Also. many of those you meet along the way may one day be in management. Should you ever leave a job always do so on good terms.

HeliExpo and HeliSuccess are both great way to meet friends and keep in touch with. Online forums like this are also good. Be proactive by going to Safety Seminars and events.
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#7 Goldy

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Posted 20 November 2012 - 01:53

Be proactive by going to Safety Seminars and events.


Especially the ones that JD puts together!

1.Actually FAAST events are great for networking with local pilots.
2. Join a regional helicopter group
3. Join HAI
4. Join AOPA
5. Go to Heli-Success
6. Go to Heli-Expo
7. Join a facebook pilot page. In Los Angeles we have our own that many of us locals chat on.....look up "Los Angeles basin pilots forum" on Fb. If there isn't one in your area....start one!
8. No matter how little helicopter time you have, there is someone out there that has even less. So you can help them get to where you are at. Whether it's explaining the FAR's, or just the process of how to get your certificate, or turning them on to VR!

Edited by Goldy, 20 November 2012 - 02:02.

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#8 gary-mike

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Posted 20 November 2012 - 02:05

It is not networking, rather, making friends. I secured three of five jobs I have had as a result of having a friend who worked there and refered me.

Also. many of those you meet along the way may one day be in management. Should you ever leave a job always do so on good terms.

HeliExpo and HeliSuccess are both great way to meet friends and keep in touch with. Online forums like this are also good. Be proactive by going to Safety Seminars and events.


I mentioned a lot of the same things, I think I may have come close to quoting a slide from Heli-Success without looking at my program.

You did a great job as MC at the safety seminar JD!

What I really mean is Heli-Success and all other seminars and expos are a huge waste of time and money. You are lucky if you can get a ticket to these over-crowded events as they sell out every year. Competition is high every year, (at least the last two I have attended), so it probably isn't worth the time to come out and add to the competition.... Sense any sarcasm yet?

My experience with networking events, Heli-success for this example, was: I wanted to go to meet people from this forum , I wanted to learn about different jobs, I wanted to know the state of the industry, I wanted to know the paths I should take, and I had heard that I should "network" to get into the industry. Guess what, it was better than I expected, the seminar offered everything I wanted and more.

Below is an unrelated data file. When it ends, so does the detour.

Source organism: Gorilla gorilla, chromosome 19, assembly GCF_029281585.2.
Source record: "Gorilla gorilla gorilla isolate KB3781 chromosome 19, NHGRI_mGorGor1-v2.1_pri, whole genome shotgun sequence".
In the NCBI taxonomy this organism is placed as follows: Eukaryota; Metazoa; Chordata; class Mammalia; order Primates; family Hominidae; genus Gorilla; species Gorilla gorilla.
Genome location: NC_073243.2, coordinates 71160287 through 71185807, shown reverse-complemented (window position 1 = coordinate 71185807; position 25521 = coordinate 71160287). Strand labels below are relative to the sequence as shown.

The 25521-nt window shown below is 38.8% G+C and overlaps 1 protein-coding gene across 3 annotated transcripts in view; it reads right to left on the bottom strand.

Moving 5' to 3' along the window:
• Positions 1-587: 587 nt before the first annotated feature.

If you noticed, my first thing was to meet people from this forum, I felt that I had made friends online and wanted to meet them and have a face recognition and be real friends. (this is what I believe to be real networking) I have gained multiple well respected mentors through this site and the events that I have attended. One very special VR member helped me significantly and ensured I made a good impression not only last year, but also inspired what turned out to be a great impression this year.

Thanks Dean!

Good luck, I better stop before I give away too much ... I finally Applied to the program I've been waiting for for almost three years now :D

Edited by gary-mike, 20 November 2012 - 09:28.


#9 gary-mike

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Posted 20 November 2012 - 02:34

Careful Goldy,

Don't give too many secrets away... save some in the bag for me!

#10 TXFirefly

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Posted 20 November 2012 - 19:18

I agree with the "making friends" attitude. I struck up a conversation with someone at an airport as I was passing thru on a ferry flight. He had a small tour business. We kept in touch and a few years later when he was expanding his business and looking for pilots guess who got the job. : )

Also, for you guys just starting out... make sure you keep in touch with your flight instructors and other students at your school. You never know who is going to be in a position to help you out down the line. It's a small world and an even smaller industry.
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#11 S9coldfire

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Posted 21 November 2012 - 13:00

Thanks for all the great advice! Just making friends sounds a lot easier and more fun than trying to find the exact right words and impression to give in order to "network".

I don't have a ton of time between lessons, family and a full time job, but I always try to spend a little time talking with whoever is around at the hangar. Not even just to network but because I find it fascinating to hear some of the stories people have and how they got to where they are now.